Firemen from Maple Shade and Surrounding Towns Battle In 2- Degree Weather Against Hopeless Odds During Driving Snow Storm; Embers Carried Five Blocks by High Winds; Building Was Erected in 1916; Had Notorious History
One of Maple Shade's show places, the Villa Capri, a restaurant and tavern on Mill road, is gone, destroyed by a raging fire early in the morning of Thursday, Jan. 24.
It had been a show place from the day it was built in 1916 by the late Thomas JS Barlow Jr., as a wedding present for his bride.
Known for years as the Barlow mansion, it stood facing Mill road, the grounds taking up the entire block between Spruce and Maple aves.
The thermometer stood at two degrees above zero when Bobby Walston of 24 E. Woodcrest ave, who plays end for the Philadelphia Eagles, drove by about 2:20 am and saw flames in the place.
He stopped at the first house where he saw a light to spread the alarm. This was at the home of Mr. and Mrs. James T. Elfrey of 407 E. Mill rd.
Mrs. Elfrey had had some friends in for a demonstration the evening before, and she had cleaned up and was just ready to go to bed when the knock came to the door.
After telephoning the police headquarters, Walston ran to the road house and up on the porch where he shouted to see if anyone was still in the place. Windows were already bursting from the heat.
Members of Independent Fire Company 1 were on the scene in less then two minutes and found the entire place a raging inferno.
Chief Harry McCalla immediately summoned help from Lenola and Moorestown. Merchantville also was called for its arial ladder but it was out of commission. So Palmyra was called in for assistance.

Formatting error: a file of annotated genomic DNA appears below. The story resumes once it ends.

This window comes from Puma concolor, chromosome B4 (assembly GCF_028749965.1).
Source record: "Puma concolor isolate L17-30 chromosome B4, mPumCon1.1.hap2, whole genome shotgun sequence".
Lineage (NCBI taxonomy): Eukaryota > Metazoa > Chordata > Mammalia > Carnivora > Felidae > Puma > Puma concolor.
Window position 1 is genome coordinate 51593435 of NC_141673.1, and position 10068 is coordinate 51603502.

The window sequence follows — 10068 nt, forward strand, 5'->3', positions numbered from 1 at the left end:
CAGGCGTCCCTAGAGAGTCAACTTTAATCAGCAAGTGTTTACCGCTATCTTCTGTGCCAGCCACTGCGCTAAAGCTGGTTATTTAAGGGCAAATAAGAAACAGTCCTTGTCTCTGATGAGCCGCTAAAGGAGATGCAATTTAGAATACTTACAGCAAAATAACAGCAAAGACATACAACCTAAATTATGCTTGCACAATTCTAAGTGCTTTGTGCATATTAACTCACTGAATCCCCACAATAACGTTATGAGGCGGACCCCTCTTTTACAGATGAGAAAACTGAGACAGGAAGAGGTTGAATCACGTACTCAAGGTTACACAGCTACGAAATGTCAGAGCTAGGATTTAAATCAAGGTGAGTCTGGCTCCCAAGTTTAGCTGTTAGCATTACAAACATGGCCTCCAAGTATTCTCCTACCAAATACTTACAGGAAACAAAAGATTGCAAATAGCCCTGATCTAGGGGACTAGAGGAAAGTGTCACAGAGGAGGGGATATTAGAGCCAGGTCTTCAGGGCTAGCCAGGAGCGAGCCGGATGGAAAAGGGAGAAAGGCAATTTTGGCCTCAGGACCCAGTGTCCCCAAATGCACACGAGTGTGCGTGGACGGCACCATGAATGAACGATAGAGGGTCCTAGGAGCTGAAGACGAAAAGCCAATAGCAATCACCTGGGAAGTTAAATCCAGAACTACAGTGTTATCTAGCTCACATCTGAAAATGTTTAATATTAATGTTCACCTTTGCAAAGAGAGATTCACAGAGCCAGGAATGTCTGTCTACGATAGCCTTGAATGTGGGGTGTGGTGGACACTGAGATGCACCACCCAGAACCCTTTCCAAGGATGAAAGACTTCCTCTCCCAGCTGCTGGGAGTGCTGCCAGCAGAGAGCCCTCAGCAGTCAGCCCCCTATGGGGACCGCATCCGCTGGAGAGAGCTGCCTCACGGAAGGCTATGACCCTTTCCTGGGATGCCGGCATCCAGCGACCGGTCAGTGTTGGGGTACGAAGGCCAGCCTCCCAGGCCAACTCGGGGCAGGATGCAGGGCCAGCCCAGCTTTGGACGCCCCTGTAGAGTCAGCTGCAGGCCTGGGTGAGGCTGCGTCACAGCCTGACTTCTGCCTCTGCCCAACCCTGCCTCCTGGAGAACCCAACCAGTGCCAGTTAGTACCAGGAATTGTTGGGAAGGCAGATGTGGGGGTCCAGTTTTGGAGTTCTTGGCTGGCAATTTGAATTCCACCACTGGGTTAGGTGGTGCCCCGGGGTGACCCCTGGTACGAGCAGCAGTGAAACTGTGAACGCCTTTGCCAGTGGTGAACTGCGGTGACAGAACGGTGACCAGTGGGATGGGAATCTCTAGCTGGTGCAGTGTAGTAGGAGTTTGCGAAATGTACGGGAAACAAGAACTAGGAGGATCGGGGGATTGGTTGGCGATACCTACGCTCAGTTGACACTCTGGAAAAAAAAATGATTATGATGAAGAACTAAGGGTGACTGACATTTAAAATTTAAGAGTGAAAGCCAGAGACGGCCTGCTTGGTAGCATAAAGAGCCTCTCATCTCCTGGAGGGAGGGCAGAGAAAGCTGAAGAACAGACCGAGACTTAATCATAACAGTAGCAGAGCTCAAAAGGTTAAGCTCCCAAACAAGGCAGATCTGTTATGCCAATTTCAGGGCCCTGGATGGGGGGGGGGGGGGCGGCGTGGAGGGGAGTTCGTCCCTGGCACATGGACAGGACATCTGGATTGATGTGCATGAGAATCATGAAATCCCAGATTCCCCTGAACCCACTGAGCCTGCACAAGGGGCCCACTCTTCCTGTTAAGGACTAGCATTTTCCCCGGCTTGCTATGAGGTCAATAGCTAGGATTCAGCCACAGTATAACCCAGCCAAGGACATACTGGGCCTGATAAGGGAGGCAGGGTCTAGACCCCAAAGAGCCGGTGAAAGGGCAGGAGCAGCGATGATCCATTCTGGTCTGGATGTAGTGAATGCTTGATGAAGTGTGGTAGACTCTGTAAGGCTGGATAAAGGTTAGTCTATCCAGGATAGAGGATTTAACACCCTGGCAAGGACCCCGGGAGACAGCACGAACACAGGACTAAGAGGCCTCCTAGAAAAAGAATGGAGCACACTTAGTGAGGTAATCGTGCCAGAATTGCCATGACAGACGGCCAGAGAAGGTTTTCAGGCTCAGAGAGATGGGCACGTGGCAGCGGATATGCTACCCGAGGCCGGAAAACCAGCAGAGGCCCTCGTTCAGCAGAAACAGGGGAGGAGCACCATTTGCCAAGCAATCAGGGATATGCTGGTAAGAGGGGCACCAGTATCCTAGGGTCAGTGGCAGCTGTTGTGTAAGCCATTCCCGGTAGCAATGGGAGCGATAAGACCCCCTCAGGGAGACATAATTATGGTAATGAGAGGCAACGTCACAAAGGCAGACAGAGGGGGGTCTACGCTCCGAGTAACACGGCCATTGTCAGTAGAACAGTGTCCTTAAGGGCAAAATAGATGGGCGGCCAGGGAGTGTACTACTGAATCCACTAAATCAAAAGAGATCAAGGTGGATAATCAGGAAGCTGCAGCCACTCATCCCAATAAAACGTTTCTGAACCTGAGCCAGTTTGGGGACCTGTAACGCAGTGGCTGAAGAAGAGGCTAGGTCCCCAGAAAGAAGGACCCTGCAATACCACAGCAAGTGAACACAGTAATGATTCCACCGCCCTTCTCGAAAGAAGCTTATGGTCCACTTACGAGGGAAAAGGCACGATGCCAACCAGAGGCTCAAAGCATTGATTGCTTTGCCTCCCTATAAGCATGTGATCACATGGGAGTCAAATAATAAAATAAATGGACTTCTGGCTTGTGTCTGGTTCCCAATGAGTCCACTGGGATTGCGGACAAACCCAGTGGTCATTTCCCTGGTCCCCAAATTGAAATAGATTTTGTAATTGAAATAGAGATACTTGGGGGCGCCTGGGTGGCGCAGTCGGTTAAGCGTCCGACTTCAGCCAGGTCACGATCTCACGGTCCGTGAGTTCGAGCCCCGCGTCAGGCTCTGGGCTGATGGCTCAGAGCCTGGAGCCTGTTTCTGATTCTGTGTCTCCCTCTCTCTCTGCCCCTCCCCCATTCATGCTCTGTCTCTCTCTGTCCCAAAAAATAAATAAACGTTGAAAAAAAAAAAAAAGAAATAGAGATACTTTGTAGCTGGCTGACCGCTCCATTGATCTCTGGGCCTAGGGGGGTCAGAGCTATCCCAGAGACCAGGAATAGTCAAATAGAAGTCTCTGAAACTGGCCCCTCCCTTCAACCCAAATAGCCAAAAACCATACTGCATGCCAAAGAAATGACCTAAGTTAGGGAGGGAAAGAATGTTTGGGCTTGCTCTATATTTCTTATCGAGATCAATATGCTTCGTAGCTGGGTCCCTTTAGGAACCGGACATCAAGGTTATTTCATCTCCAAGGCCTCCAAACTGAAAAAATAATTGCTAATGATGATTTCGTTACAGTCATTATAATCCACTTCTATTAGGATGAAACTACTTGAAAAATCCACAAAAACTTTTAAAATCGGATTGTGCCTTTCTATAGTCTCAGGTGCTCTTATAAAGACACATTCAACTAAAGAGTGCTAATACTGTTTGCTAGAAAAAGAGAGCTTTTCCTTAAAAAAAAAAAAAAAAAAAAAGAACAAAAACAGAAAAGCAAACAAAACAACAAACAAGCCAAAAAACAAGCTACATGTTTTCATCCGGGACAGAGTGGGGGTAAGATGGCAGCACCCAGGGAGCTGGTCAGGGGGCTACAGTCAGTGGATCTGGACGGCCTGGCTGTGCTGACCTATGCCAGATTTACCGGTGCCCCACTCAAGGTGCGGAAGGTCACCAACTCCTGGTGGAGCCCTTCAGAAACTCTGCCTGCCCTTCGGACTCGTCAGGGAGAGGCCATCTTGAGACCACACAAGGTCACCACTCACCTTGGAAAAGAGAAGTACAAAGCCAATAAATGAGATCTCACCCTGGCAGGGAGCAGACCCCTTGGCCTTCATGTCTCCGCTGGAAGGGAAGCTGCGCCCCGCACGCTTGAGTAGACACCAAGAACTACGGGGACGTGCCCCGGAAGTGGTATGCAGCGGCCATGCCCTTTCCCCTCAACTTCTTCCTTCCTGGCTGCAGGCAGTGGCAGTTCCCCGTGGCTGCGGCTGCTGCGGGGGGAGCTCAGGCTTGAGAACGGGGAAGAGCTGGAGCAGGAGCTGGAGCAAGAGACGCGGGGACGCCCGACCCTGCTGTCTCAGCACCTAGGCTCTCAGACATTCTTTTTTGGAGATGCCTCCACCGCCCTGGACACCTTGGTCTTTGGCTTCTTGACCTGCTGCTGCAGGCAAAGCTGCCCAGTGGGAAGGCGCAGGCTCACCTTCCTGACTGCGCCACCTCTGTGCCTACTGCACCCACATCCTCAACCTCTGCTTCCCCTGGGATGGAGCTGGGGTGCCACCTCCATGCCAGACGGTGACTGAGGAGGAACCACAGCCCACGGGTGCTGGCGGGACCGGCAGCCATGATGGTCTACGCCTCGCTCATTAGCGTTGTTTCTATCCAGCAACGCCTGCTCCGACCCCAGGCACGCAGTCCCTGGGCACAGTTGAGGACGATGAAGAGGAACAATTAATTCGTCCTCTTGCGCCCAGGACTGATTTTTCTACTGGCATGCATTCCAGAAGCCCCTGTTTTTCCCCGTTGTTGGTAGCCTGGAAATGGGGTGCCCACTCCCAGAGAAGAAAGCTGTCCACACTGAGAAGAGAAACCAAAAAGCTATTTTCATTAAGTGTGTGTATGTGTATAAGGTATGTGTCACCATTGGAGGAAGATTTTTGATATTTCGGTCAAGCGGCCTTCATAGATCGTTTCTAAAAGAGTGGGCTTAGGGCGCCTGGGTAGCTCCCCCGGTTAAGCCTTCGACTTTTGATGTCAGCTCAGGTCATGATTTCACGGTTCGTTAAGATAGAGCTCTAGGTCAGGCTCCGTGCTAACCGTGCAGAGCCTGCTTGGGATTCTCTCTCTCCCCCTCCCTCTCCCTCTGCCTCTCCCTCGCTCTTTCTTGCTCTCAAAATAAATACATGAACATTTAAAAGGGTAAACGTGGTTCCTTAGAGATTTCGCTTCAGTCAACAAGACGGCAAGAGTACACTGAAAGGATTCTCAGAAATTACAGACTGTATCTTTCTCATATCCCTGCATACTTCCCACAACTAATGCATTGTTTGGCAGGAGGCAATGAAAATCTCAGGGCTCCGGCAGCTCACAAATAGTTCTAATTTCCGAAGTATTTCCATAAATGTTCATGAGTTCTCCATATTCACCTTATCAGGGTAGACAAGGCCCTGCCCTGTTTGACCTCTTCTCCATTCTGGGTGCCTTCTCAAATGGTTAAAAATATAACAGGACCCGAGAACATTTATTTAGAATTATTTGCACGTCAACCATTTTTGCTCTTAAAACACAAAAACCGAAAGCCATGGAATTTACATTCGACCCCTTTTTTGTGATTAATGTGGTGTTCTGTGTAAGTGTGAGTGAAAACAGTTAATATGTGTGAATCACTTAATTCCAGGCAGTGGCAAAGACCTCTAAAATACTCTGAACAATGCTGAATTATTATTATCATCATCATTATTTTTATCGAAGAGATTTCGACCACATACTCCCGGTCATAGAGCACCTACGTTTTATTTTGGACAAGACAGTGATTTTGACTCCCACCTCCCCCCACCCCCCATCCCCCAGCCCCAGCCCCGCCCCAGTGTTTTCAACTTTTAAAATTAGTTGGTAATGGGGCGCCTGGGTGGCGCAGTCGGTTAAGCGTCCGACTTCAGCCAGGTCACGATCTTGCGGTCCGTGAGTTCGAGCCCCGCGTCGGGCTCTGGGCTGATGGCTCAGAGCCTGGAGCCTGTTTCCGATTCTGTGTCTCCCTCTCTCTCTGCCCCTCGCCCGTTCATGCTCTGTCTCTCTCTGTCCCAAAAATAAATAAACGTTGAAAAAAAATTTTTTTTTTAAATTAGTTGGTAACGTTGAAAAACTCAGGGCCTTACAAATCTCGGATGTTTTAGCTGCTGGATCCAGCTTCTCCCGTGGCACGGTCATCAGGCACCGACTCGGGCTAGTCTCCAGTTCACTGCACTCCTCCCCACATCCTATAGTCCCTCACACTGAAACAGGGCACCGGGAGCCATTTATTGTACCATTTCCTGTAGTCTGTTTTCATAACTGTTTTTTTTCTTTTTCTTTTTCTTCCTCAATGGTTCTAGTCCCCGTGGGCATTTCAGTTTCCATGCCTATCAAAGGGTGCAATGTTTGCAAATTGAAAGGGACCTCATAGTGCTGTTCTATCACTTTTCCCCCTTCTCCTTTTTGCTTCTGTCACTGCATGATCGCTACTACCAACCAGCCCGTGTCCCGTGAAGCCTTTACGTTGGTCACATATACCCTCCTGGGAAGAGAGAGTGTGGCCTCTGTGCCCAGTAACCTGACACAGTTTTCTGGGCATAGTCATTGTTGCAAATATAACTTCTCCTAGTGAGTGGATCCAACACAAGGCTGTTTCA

Hoses froze in the biting cold. High winds carried burning embers as far as Mildred ave. where McCalla stationed men to keep watch for secondary fires.
One of Lenola's trucks was assisned to pouring water on the house on Spruce ave. immediately adjoining the Villa Capri, to keep it from catching fire.
Mrs. Martha Cust (?), president of the fire auxiliary, showed up early at the fire house and made coffee which was sent to the scene.
Moorestown's Canteen unit showed up with coffee and soup for the fire fighters. Later Gloucester's also was called in.
Firemen's coats became stiff as spray from the fire hoses froze. Footing became uncertain as ice formed on the ground. Dr. Ervin Feltoon stood by at the scene to give medical aid if needed but no one was injured.
After about two hours, the fire was contained and McCalla began sending trucks which had frozen up back to their out-of-town stations. Merchantville Fire Company had "stood by" in their own station throughout the danger period.
By 9:30 am the scene was cleared of apparatus, except for an auxillary pumper and hose wagon from Maple Shade left on standby duty.
The rubble flared about 11:30 am and again about 5 pm but the flames were quickly extinquished.
All that remained standing were the stone walls and the stone fireplaces, grim reminders of the passing of an era.